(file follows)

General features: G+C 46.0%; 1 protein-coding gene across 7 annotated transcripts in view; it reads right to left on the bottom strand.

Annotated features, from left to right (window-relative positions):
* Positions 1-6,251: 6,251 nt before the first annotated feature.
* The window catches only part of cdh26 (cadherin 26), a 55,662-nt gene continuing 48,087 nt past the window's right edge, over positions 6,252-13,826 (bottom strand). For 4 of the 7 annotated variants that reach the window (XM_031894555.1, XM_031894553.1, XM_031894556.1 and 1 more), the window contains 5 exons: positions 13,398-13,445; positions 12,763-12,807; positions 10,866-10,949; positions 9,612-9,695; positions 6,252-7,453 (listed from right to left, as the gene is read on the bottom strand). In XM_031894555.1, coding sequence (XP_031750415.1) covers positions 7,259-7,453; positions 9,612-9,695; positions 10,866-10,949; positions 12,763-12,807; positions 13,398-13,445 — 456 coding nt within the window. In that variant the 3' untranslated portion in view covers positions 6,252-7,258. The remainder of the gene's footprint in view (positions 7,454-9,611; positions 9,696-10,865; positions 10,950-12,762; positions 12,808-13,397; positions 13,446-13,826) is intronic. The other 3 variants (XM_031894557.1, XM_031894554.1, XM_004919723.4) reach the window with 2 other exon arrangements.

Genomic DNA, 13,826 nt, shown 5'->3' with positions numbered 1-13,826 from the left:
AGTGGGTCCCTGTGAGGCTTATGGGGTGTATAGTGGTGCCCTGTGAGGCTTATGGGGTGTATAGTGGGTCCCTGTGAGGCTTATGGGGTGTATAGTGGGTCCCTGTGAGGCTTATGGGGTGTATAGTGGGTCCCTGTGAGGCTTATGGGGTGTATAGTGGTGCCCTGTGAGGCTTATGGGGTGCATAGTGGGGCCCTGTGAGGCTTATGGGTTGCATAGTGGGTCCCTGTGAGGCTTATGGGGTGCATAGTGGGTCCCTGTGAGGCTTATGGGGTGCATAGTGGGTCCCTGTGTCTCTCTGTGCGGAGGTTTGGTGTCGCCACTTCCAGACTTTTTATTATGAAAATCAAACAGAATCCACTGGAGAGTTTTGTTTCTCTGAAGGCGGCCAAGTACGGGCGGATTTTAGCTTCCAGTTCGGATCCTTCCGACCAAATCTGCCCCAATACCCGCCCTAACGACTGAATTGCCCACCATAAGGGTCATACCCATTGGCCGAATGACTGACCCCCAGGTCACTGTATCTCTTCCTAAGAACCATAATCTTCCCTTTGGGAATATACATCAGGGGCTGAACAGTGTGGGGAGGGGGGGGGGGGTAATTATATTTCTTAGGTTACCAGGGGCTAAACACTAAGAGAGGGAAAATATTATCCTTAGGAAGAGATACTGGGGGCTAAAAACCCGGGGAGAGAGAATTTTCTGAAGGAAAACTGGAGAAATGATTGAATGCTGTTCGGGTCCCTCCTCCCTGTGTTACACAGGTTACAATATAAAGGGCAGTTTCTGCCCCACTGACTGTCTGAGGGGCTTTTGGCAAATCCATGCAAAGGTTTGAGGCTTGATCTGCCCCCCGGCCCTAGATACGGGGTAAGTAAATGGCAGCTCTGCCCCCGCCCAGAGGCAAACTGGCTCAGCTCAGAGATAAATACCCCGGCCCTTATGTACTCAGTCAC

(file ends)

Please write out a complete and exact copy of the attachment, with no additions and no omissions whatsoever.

General features: G+C 46.0%; 1 protein-coding gene across 7 annotated transcripts in view; it reads right to left on the bottom strand.

Annotated features, from left to right (window-relative positions):
* Positions 1-6,251: 6,251 nt before the first annotated feature.
* The window catches only part of cdh26 (cadherin 26), a 55,662-nt gene continuing 48,087 nt past the window's right edge, over positions 6,252-13,826 (bottom strand). For 4 of the 7 annotated variants that reach the window (XM_031894555.1, XM_031894553.1, XM_031894556.1 and 1 more), the window contains 5 exons: positions 13,398-13,445; positions 12,763-12,807; positions 10,866-10,949; positions 9,612-9,695; positions 6,252-7,453 (listed from right to left, as the gene is read on the bottom strand). In XM_031894555.1, coding sequence (XP_031750415.1) covers positions 7,259-7,453; positions 9,612-9,695; positions 10,866-10,949; positions 12,763-12,807; positions 13,398-13,445 — 456 coding nt within the window. In that variant the 3' untranslated portion in view covers positions 6,252-7,258. The remainder of the gene's footprint in view (positions 7,454-9,611; positions 9,696-10,865; positions 10,950-12,762; positions 12,808-13,397; positions 13,446-13,826) is intronic. The other 3 variants (XM_031894557.1, XM_031894554.1, XM_004919723.4) reach the window with 2 other exon arrangements.

Genomic DNA, 13,826 nt, shown 5'->3' with positions numbered 1-13,826 from the left:
AGTGGGTCCCTGTGAGGCTTATGGGGTGTATAGTGGTGCCCTGTGAGGCTTATGGGGTGTATAGTGGGTCCCTGTGAGGCTTATGGGGTGTATAGTGGGTCCCTGTGAGGCTTATGGGGTGTATAGTGGGTCCCTGTGAGGCTTATGGGGTGTATAGTGGTGCCCTGTGAGGCTTATGGGGTGCATAGTGGGGCCCTGTGAGGCTTATGGGTTGCATAGTGGGTCCCTGTGAGGCTTATGGGGTGCATAGTGGGTCCCTGTGAGGCTTATGGGGTGCATAGTGGGTCCCTGTGTCTCTCTGTGCGGAGGTTTGGTGTCGCCACTTCCAGACTTTTTATTATGAAAATCAAACAGAATCCACTGGAGAGTTTTGTTTCTCTGAAGGCGGCCAAGTACGGGCGGATTTTAGCTTCCAGTTCGGATCCTTCCGACCAAATCTGCCCCAATACCCGCCCTAACGACTGAATTGCCCACCATAAGGGTCATACCCATTGGCCGAATGACTGACCCCCAGGTCACTGTATCTCTTCCTAAGAACCATAATCTTCCCTTTGGGAATATACATCAGGGGCTGAACAGTGTGGGGAGGGGGGGGGGGGTAATTATATTTCTTAGGTTACCAGGGGCTAAACACTAAGAGAGGGAAAATATTATCCTTAGGAAGAGATACTGGGGGCTAAAAACCCGGGGAGAGAGAATTTTCTGAAGGAAAACTGGAGAAATGATTGAATGCTGTTCGGGTCCCTCCTCCCTGTGTTACACAGGTTACAATATAAAGGGCAGTTTCTGCCCCACTGACTGTCTGAGGGGCTTTTGGCAAATCCATGCAAAGGTTTGAGGCTTGATCTGCCCCCCGGCCCTAGATACGGGGTAAGTAAATGGCAGCTCTGCCCCCGCCCAGAGGCAAACTGGCTCAGCTCAGAGATAAATACCCCGGCCCTTATGTACTCAGTCAC